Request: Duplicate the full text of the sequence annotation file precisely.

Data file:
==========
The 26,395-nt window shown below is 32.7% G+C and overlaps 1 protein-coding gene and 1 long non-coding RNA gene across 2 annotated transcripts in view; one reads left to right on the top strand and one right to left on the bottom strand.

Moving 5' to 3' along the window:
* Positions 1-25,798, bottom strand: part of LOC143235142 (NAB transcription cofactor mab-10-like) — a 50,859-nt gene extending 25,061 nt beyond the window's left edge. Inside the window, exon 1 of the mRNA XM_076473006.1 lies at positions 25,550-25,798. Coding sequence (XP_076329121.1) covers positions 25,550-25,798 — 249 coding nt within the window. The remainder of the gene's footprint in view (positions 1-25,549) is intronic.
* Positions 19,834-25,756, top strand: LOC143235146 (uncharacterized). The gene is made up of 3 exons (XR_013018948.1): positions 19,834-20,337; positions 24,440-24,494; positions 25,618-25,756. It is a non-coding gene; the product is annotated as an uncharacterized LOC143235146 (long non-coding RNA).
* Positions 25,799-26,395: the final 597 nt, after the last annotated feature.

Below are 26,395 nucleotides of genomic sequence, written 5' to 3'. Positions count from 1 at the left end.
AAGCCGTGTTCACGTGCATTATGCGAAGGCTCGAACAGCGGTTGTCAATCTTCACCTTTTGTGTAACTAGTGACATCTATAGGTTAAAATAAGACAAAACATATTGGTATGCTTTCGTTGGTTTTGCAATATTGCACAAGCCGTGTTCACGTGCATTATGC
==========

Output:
The 26,395-nt window shown below is 32.7% G+C and overlaps 1 protein-coding gene and 1 long non-coding RNA gene across 2 annotated transcripts in view; one reads left to right on the top strand and one right to left on the bottom strand.

Moving 5' to 3' along the window:
* Positions 1-25,798, bottom strand: part of LOC143235142 (NAB transcription cofactor mab-10-like) — a 50,859-nt gene extending 25,061 nt beyond the window's left edge. Inside the window, exon 1 of the mRNA XM_076473006.1 lies at positions 25,550-25,798. Coding sequence (XP_076329121.1) covers positions 25,550-25,798 — 249 coding nt within the window. The remainder of the gene's footprint in view (positions 1-25,549) is intronic.
* Positions 19,834-25,756, top strand: LOC143235146 (uncharacterized). The gene is made up of 3 exons (XR_013018948.1): positions 19,834-20,337; positions 24,440-24,494; positions 25,618-25,756. It is a non-coding gene; the product is annotated as an uncharacterized LOC143235146 (long non-coding RNA).
* Positions 25,799-26,395: the final 597 nt, after the last annotated feature.

Below are 26,395 nucleotides of genomic sequence, written 5' to 3'. Positions count from 1 at the left end.
AAGCCGTGTTCACGTGCATTATGCGAAGGCTCGAACAGCGGTTGTCAATCTTCACCTTTTGTGTAACTAGTGACATCTATAGGTTAAAATAAGACAAAACATATTGGTATGCTTTCGTTGGTTTTGCAATATTGCACAAGCCGTGTTCACGTGCATTATGC